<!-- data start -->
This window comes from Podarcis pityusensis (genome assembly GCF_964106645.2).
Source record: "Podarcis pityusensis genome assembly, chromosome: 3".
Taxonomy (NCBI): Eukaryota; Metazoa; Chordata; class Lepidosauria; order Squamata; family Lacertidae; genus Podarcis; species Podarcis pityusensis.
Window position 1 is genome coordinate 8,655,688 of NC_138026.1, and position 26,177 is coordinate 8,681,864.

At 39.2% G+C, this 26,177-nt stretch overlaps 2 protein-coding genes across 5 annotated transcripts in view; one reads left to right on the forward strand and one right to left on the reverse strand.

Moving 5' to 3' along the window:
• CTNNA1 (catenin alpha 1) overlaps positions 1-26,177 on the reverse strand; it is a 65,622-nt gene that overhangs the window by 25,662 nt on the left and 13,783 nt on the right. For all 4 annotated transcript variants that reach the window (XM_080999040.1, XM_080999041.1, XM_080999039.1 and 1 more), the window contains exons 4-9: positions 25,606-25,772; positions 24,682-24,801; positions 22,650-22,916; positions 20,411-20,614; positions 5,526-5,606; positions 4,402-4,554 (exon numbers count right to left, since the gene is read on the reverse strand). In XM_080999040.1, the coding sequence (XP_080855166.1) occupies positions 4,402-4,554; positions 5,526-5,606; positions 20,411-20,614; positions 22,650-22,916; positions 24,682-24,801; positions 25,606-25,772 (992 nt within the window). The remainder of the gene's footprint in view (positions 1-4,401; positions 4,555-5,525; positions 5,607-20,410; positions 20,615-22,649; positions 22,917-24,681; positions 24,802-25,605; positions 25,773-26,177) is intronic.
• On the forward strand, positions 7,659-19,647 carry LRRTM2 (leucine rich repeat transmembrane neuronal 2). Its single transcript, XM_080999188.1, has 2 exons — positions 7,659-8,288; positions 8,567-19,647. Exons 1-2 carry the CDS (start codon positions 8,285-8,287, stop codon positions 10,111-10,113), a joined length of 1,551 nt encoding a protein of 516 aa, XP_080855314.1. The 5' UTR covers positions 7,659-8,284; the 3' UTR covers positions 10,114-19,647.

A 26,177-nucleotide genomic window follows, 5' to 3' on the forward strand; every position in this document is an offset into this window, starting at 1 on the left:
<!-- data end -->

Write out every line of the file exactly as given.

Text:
This window comes from Podarcis pityusensis (genome assembly GCF_964106645.2).
Source record: "Podarcis pityusensis genome assembly, chromosome: 3".
Taxonomy (NCBI): Eukaryota; Metazoa; Chordata; class Lepidosauria; order Squamata; family Lacertidae; genus Podarcis; species Podarcis pityusensis.
Window position 1 is genome coordinate 8,655,688 of NC_138026.1, and position 26,177 is coordinate 8,681,864.

At 39.2% G+C, this 26,177-nt stretch overlaps 2 protein-coding genes across 5 annotated transcripts in view; one reads left to right on the forward strand and one right to left on the reverse strand.

Moving 5' to 3' along the window:
• CTNNA1 (catenin alpha 1) overlaps positions 1-26,177 on the reverse strand; it is a 65,622-nt gene that overhangs the window by 25,662 nt on the left and 13,783 nt on the right. For all 4 annotated transcript variants that reach the window (XM_080999040.1, XM_080999041.1, XM_080999039.1 and 1 more), the window contains exons 4-9: positions 25,606-25,772; positions 24,682-24,801; positions 22,650-22,916; positions 20,411-20,614; positions 5,526-5,606; positions 4,402-4,554 (exon numbers count right to left, since the gene is read on the reverse strand). In XM_080999040.1, the coding sequence (XP_080855166.1) occupies positions 4,402-4,554; positions 5,526-5,606; positions 20,411-20,614; positions 22,650-22,916; positions 24,682-24,801; positions 25,606-25,772 (992 nt within the window). The remainder of the gene's footprint in view (positions 1-4,401; positions 4,555-5,525; positions 5,607-20,410; positions 20,615-22,649; positions 22,917-24,681; positions 24,802-25,605; positions 25,773-26,177) is intronic.
• On the forward strand, positions 7,659-19,647 carry LRRTM2 (leucine rich repeat transmembrane neuronal 2). Its single transcript, XM_080999188.1, has 2 exons — positions 7,659-8,288; positions 8,567-19,647. Exons 1-2 carry the CDS (start codon positions 8,285-8,287, stop codon positions 10,111-10,113), a joined length of 1,551 nt encoding a protein of 516 aa, XP_080855314.1. The 5' UTR covers positions 7,659-8,284; the 3' UTR covers positions 10,114-19,647.

A 26,177-nucleotide genomic window follows, 5' to 3' on the forward strand; every position in this document is an offset into this window, starting at 1 on the left: